* For backlinking – I use Angela and Pauls backlink packets. No need to sign up for the A&P monthly packets yourselves, as many of the Filo backlinking contractors will already have them as part of their service. Like I said, 100 high PR backlinks with detailed Reporting for only $5. Then I create RSS feeds from these links and Ping.

    * Now that I’ve got my team stabilised writing articles and doing A&P backlinking, I’m starting to think of SEO where I can expand on using ODesk workers … maybe Blog Posting ?

    * I’m supplementing this with SENuke X (social bookmarking, article submission, forum profiles, social network, etc).

    I’d be interested to hear what strategies others are using to promote their Micro Niches ventures.

    Oh – and what about Micro Niche Selection itself – I reckon that would make a very interesting article topic for this website :)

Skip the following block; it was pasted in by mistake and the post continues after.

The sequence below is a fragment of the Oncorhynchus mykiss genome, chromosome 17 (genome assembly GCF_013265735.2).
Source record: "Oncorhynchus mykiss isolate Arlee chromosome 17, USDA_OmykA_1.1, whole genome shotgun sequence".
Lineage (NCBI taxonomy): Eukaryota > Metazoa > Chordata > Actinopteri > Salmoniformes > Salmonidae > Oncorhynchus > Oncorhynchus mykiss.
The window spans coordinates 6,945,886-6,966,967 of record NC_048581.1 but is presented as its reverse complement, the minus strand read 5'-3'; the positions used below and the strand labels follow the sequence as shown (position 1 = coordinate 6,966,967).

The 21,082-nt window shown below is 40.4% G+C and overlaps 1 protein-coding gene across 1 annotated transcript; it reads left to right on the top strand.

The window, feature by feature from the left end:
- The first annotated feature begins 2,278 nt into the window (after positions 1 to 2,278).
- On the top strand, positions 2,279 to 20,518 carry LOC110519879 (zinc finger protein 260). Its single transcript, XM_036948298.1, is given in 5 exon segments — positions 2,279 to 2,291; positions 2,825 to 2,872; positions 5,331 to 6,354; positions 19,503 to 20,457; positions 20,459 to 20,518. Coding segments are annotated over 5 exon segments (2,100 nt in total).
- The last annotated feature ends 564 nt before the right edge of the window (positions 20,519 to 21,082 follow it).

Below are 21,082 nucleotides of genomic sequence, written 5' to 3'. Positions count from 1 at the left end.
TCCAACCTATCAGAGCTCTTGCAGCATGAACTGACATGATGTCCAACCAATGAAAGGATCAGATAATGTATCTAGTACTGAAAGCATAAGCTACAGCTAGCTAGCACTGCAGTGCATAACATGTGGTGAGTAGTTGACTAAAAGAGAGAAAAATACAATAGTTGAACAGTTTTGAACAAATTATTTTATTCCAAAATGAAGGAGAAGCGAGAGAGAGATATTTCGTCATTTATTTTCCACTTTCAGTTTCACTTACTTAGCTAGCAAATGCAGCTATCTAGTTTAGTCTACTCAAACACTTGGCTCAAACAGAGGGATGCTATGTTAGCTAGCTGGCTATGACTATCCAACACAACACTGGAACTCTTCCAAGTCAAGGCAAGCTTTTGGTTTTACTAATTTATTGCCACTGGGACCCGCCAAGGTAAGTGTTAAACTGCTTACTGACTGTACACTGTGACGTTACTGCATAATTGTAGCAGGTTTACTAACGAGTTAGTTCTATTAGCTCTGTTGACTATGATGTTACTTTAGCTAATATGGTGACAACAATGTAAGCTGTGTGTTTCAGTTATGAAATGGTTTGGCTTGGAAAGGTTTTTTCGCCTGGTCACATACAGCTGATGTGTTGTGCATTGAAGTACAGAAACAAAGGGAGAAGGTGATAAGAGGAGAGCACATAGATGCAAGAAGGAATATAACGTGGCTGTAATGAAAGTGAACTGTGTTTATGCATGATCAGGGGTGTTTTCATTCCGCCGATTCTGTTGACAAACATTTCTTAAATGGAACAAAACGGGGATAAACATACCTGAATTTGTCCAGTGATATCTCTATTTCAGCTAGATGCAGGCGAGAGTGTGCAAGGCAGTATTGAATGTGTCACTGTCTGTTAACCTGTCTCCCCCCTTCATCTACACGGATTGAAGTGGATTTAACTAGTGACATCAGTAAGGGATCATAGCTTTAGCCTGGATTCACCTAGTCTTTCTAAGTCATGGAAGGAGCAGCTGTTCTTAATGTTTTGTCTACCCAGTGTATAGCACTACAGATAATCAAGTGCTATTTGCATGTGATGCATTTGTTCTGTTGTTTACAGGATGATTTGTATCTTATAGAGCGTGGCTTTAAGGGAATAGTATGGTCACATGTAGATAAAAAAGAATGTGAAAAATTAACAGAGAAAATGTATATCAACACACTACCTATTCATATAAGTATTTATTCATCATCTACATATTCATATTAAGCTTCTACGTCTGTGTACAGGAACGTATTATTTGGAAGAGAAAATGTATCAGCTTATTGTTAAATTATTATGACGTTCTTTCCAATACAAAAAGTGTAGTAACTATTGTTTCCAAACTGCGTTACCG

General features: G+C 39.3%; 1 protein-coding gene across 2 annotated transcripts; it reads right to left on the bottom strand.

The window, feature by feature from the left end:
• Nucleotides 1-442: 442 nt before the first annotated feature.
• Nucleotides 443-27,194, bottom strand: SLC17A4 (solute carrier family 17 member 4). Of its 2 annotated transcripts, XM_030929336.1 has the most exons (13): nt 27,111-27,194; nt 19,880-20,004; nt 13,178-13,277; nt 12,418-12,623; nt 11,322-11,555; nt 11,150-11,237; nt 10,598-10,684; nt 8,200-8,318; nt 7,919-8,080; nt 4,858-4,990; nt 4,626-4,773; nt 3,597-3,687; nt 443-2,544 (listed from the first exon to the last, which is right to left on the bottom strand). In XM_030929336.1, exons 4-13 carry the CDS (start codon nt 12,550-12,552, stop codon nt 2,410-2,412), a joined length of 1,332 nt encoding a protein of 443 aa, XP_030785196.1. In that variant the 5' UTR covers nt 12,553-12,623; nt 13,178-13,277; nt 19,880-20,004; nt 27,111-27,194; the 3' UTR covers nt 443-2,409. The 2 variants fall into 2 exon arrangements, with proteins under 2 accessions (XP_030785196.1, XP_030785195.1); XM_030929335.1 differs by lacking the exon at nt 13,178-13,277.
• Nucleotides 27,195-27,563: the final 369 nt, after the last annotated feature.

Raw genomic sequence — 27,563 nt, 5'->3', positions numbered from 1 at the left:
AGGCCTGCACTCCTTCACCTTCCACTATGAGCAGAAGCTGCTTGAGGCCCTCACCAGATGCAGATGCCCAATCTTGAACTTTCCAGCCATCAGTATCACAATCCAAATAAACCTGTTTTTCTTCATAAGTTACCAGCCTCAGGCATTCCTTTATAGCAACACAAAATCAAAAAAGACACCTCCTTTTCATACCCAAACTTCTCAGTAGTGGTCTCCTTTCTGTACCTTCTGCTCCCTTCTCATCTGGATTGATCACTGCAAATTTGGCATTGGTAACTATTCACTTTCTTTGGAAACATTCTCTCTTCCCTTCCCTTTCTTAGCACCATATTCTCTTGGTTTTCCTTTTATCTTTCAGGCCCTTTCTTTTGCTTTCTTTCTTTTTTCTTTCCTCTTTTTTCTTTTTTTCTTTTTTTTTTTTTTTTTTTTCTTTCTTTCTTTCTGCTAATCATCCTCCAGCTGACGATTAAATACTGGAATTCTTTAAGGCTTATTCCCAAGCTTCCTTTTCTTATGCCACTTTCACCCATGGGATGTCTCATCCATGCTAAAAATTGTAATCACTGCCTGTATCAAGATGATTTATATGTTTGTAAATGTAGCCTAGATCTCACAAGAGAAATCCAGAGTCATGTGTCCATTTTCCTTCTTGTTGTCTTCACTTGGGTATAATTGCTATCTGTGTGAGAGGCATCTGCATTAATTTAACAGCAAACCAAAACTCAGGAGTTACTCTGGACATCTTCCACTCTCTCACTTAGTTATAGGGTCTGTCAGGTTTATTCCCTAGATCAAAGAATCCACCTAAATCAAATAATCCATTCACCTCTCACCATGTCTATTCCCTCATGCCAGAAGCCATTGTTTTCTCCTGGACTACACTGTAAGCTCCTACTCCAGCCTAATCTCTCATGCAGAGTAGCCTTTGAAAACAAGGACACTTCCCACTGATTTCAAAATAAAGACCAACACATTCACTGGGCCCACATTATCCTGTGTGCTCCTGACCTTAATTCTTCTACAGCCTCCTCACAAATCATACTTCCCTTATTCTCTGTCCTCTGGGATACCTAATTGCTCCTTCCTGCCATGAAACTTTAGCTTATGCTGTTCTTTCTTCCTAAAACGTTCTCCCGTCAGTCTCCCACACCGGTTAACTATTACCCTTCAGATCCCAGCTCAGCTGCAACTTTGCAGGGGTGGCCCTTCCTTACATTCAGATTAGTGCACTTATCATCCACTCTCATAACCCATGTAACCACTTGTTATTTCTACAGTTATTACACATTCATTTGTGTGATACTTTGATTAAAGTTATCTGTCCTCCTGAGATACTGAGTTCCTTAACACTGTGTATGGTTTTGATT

Cheers,
    Jay.

    • jwcooke says:

      Jay D,

      Wow, that’s extremely similar to the process we currently use!

      It’s interesting you mention Hong Kong. I was just back there six weeks ago for a business/vacation trip and was amazed at the changes over the last 12 years since I last visited. It’s an amazingly international city, but with international prices as well…I had a bit of sticker shock coming from the Philippines!

      Our prices are extremely similar to yours. We generally avoid western writers as well, but just recently started a couple working for us on contract. We had them write a few test articles and they were decent, so we’re going to give them a shot. They’re both new to article writing…I imagine they’ll either try it out for a bit and decide it’s not for them or get really good and look for others to pay a higher price.